The final city I visited in Europe was The Hague. My host and I arrived into the Centraal station quite late on a wet evening. We then quickly took our bags to my host’s apartment and headed out for dinner. After a few beers we called it a night in preparation for a big final day in Europe and a very long flight home.
Trams to the left, Trains to the right
Beautiful old streets
Sunrise over the Hague
After 12 days in Germany I had around 36 hours to get from Aachen to Amsterdam Airport Schiphol for my flight back to Sydney.
My original plan was head from Aachen to Eindhoven where I was to meet with another friend. But after some discussions with my friends in Aachen I changed those plans and headed to Maastricht instead.
Maastricht is around one hour by public bus from Aachen. The trip isn’t super exciting but the bus does pass through a number of small villages between Aachen and Maastricht. When I arrived in Maastricht I put my bags into storage and began my normal routine of randomly walking through the city.
As I walked from the train station to the main area of the city I stopped to buy some food from a bakery where I found it quite unusual to be speaking English as for the last few weeks I had at least been saying hello in German.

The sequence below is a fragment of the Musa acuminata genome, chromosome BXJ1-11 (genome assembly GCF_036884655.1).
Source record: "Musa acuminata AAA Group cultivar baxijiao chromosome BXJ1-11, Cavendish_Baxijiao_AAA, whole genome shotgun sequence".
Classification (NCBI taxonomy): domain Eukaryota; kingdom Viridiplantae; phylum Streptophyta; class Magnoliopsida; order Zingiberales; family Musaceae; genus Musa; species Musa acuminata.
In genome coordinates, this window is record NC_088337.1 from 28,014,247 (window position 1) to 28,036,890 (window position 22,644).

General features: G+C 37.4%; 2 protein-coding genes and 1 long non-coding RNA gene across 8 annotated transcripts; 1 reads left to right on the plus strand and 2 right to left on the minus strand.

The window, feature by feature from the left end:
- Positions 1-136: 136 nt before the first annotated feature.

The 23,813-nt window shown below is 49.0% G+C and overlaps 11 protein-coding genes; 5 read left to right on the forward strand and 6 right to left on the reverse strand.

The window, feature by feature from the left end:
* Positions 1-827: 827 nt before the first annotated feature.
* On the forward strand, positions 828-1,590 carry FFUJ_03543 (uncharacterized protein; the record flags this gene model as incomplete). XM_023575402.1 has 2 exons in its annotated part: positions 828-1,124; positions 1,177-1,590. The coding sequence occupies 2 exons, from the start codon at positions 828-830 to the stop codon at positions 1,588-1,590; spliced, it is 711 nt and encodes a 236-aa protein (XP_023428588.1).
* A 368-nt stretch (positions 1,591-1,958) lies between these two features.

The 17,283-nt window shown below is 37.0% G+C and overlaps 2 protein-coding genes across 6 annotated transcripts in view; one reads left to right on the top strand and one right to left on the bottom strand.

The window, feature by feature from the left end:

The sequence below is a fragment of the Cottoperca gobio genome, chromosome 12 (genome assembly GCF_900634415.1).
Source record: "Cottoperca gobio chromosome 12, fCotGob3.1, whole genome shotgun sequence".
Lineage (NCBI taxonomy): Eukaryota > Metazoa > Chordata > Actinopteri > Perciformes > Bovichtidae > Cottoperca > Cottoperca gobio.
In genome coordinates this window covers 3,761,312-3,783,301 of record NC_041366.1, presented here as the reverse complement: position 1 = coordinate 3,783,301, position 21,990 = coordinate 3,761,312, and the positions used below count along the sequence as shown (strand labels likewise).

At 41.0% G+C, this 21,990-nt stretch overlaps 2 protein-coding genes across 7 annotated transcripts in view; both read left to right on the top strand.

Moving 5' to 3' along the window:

I ate my snack as I continued my usual routine of trying to get lost and stumble upon interesting things. However, I didn’t have much success at this in Maastricht so after an hour I admitted defeat and bought a map from the local tourist office.
After spending a damp afternoon in Cologne it was time to head to my final destination in Germany.
I boarded a regional express train bound for Aachen at Cologne Hauptbahnhof with my local friend who was playing tour guide. Aachen is around an hour from Cologne and is in the extreme west of the country, very close to the borders of the Netherlands and Belgium.
After arriving in Aachen and dropping my bags at a hotel my friend gave me a quick tour around the city before both of us met up with another local friend for dinner. My friends were both particularly keen on showing me the naturally hot water in the centre of the town and complaining about the smell of sulfur near it. Of course coming from NZ the smell was pleasant and mild, but it did leave me wondering if there is little volcanic activity in Europe (and especially Germany) then why is there warm water here.